One of the nice things about the Kickstarter platform is that it’s been around long enough to accumulate some meaningful data on funding and the arts. It’s also got a handy tool to look at past funding efforts. Baltimore Dance only has 22 projects, so it’s not a huge set of data to work with, but it’s something. Keep that in mind – small data set = big errors. A lot of “theater” projects could be dance performance projects, and they are not included, and, in contrast, several of these “Dance” projects are related to dance, but not dance performance (there’s a costume fundraiser and a film project in there). So again, lots of error. Having said all that, is there anything meaningful to learn? Probably…
We’ve touched on Kickstarter before, but today’s exercise is about how Kickstarter has worked for dance in Baltimore, so I won’t be addressing any specific projects or people. I’m also going to exclude the film and travel efforts and try to focus on dance performance efforts. They overlap, so it’s a judgement call, and we’re left with 16 of 22 original projects. 11 successfully funded projects and 5 unsuccessfully funded projects remain. That screen drops just one successfully funded project, so that speaks well of Baltimore performance efforts. Data goes back to 2010, so that leaves us with:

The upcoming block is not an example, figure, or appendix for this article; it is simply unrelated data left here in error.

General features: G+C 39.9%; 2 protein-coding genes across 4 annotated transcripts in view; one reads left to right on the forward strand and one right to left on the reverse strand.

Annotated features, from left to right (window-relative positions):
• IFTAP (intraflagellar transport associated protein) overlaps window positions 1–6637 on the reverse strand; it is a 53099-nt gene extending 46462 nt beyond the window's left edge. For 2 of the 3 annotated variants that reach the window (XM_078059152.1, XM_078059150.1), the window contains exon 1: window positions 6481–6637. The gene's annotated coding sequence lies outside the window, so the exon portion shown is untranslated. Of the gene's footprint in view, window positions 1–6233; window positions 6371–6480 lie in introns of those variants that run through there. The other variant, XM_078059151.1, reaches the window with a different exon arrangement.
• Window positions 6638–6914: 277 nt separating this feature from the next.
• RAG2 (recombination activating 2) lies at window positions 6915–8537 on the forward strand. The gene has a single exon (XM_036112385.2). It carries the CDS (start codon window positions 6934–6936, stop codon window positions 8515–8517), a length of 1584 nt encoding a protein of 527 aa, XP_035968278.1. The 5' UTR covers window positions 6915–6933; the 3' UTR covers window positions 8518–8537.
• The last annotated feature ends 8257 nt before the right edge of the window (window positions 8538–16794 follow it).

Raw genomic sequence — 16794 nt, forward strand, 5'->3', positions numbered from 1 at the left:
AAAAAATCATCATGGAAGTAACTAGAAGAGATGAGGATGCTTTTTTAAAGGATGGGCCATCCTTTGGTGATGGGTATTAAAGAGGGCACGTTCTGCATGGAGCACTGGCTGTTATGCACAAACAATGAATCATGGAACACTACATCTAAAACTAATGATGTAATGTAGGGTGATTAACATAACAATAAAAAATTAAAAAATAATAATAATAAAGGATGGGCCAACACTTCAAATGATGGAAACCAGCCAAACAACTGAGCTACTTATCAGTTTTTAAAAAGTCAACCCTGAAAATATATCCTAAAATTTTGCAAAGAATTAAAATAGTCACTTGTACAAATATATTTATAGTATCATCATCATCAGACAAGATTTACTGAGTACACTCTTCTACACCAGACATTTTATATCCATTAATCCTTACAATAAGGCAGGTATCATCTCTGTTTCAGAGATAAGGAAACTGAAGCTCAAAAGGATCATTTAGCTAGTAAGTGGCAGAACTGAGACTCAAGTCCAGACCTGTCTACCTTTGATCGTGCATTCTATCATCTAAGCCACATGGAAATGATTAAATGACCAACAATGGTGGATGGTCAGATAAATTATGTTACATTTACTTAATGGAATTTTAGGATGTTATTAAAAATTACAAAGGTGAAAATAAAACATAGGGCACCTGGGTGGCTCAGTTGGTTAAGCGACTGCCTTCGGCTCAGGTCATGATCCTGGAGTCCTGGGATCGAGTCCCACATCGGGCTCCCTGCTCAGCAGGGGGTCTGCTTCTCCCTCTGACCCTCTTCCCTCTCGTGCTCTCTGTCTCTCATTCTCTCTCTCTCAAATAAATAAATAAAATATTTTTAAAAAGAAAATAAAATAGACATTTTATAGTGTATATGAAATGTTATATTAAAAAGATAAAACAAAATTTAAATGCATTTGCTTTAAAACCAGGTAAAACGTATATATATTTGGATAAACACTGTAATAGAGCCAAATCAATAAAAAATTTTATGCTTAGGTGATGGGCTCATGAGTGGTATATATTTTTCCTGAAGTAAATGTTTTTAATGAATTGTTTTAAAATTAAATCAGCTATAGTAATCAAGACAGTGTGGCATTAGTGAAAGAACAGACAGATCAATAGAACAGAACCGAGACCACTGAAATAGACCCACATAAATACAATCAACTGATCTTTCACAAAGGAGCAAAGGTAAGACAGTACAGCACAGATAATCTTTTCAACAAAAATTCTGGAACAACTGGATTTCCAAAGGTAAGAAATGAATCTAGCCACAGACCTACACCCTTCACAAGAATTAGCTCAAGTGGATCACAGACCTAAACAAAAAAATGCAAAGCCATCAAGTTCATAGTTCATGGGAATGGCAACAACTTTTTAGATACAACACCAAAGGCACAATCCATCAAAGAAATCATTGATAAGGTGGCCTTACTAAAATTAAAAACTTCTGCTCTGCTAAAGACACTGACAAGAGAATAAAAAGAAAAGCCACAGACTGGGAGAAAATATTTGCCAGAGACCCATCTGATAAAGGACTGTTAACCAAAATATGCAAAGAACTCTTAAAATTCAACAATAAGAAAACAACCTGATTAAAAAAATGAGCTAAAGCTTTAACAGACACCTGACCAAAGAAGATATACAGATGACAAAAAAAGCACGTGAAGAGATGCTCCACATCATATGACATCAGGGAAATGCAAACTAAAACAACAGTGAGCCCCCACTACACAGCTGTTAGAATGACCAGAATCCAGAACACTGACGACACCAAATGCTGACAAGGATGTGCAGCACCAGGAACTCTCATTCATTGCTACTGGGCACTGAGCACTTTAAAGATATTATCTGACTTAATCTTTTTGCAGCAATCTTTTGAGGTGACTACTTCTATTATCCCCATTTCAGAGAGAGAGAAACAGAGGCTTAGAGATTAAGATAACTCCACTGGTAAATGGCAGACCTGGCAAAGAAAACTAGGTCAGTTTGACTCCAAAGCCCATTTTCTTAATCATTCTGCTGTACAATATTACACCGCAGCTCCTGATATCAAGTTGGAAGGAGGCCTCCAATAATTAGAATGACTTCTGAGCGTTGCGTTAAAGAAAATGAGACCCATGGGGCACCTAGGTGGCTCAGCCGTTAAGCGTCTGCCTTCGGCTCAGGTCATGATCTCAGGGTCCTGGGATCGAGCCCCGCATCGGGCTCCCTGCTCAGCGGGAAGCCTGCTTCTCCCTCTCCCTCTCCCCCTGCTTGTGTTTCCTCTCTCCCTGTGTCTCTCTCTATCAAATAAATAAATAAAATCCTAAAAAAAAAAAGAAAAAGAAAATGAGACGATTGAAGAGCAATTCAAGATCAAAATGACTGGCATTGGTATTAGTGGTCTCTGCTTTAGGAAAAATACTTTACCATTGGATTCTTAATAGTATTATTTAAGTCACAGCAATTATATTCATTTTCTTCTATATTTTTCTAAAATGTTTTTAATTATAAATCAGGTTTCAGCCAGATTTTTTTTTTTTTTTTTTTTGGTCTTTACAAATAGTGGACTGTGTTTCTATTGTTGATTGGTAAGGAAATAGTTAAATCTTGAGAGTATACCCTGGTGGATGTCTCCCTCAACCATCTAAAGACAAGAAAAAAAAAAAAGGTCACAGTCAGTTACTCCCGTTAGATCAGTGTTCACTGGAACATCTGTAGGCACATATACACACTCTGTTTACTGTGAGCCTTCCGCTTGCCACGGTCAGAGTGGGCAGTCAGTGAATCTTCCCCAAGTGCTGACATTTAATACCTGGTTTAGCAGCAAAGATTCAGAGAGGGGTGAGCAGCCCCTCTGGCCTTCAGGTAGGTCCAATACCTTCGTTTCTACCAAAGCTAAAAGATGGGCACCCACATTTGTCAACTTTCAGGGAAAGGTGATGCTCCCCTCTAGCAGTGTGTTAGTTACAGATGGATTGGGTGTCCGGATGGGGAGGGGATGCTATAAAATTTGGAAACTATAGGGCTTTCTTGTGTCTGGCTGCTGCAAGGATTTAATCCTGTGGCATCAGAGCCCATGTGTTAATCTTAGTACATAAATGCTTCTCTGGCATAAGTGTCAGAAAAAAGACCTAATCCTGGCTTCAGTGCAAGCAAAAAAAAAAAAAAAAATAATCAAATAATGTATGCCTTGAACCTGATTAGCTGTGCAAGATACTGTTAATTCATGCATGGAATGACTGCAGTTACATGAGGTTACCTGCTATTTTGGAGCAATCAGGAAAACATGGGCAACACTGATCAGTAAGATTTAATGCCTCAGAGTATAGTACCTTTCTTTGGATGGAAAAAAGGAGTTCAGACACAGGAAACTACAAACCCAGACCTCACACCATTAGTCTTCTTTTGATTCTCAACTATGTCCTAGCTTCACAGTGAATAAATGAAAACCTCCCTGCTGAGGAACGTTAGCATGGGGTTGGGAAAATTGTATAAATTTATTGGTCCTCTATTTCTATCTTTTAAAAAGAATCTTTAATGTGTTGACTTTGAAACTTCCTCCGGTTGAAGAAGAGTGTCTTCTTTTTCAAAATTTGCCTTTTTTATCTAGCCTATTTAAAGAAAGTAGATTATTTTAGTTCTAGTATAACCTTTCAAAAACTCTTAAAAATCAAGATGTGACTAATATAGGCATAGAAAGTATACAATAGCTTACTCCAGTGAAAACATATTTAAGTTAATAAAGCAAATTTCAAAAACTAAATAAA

2012/2013 was peak funding year for dance in Baltimore, with 8 projects launched and 7 successfully funded. Since then, Baltimore dance activity on Kickstarter has dropped dramatically, but it’s impossible to know why. Has Baltimore (or dance) moved to other crowd-sourcing platforms? Fewer productions that require funding? Has other funding appeared? Is the Kickstarter overhead too much to bear with local dance economics?
Within this set of successfully funded projects, the average contribution was just a bit over $80 ($80.04, range $35.73 – $160.81) from just under 60 backers (58.4, range 7-237). Also interesting, within successful projects, the total raised averaged 120% of the funding requested, with 3 of 11 reaching 130+%. When Kickstarter works for Baltimore dance, it works well.
When Kickstarter doesn’t work for dance, it’s pretty dramatic. None of the 5 unsuccessfully-funded efforts on Kickstarter had more than 9 backers and none of them even reached 20% of their funding goal. Again, it’s impossible to know precisely what is behind this result. There’s a general conclusion even without more information – if you’re on a crowd-sourced funding platform, you really need access to a crowd.